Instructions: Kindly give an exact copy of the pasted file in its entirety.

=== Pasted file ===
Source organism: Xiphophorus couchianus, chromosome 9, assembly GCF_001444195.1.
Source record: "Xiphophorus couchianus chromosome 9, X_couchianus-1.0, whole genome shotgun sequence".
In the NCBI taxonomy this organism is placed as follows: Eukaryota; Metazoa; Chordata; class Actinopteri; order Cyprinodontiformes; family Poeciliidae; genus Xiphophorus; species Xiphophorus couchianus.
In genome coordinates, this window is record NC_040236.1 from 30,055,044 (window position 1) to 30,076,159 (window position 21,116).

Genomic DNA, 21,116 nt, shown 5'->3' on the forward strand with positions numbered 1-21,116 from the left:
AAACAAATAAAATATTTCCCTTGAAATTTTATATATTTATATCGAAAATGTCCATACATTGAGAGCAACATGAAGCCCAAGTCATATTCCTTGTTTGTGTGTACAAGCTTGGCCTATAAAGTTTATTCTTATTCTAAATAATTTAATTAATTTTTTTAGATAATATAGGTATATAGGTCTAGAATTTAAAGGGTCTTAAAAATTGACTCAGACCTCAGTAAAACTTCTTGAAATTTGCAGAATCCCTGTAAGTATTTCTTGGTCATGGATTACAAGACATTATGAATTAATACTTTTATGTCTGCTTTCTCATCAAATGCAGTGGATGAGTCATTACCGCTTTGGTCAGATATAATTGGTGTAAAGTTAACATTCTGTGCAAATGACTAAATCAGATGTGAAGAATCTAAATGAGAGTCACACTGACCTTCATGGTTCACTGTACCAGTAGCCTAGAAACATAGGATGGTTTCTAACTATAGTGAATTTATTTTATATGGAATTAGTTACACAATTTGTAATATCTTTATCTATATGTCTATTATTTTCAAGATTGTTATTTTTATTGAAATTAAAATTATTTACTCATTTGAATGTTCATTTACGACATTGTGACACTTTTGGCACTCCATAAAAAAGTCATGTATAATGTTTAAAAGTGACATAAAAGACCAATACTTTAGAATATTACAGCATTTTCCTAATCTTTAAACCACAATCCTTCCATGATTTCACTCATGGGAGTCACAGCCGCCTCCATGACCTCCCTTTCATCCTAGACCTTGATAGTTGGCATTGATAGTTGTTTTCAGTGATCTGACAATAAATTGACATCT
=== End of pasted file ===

Source organism: Xiphophorus couchianus, chromosome 9, assembly GCF_001444195.1.
Source record: "Xiphophorus couchianus chromosome 9, X_couchianus-1.0, whole genome shotgun sequence".
In the NCBI taxonomy this organism is placed as follows: Eukaryota; Metazoa; Chordata; class Actinopteri; order Cyprinodontiformes; family Poeciliidae; genus Xiphophorus; species Xiphophorus couchianus.
In genome coordinates, this window is record NC_040236.1 from 30,055,044 (window position 1) to 30,076,159 (window position 21,116).

Genomic DNA, 21,116 nt, shown 5'->3' on the forward strand with positions numbered 1-21,116 from the left:
AAACAAATAAAATATTTCCCTTGAAATTTTATATATTTATATCGAAAATGTCCATACATTGAGAGCAACATGAAGCCCAAGTCATATTCCTTGTTTGTGTGTACAAGCTTGGCCTATAAAGTTTATTCTTATTCTAAATAATTTAATTAATTTTTTTAGATAATATAGGTATATAGGTCTAGAATTTAAAGGGTCTTAAAAATTGACTCAGACCTCAGTAAAACTTCTTGAAATTTGCAGAATCCCTGTAAGTATTTCTTGGTCATGGATTACAAGACATTATGAATTAATACTTTTATGTCTGCTTTCTCATCAAATGCAGTGGATGAGTCATTACCGCTTTGGTCAGATATAATTGGTGTAAAGTTAACATTCTGTGCAAATGACTAAATCAGATGTGAAGAATCTAAATGAGAGTCACACTGACCTTCATGGTTCACTGTACCAGTAGCCTAGAAACATAGGATGGTTTCTAACTATAGTGAATTTATTTTATATGGAATTAGTTACACAATTTGTAATATCTTTATCTATATGTCTATTATTTTCAAGATTGTTATTTTTATTGAAATTAAAATTATTTACTCATTTGAATGTTCATTTACGACATTGTGACACTTTTGGCACTCCATAAAAAAGTCATGTATAATGTTTAAAAGTGACATAAAAGACCAATACTTTAGAATATTACAGCATTTTCCTAATCTTTAAACCACAATCCTTCCATGATTTCACTCATGGGAGTCACAGCCGCCTCCATGACCTCCCTTTCATCCTAGACCTTGATAGTTGGCATTGATAGTTGTTTTCAGTGATCTGACAATAAATTGACATCT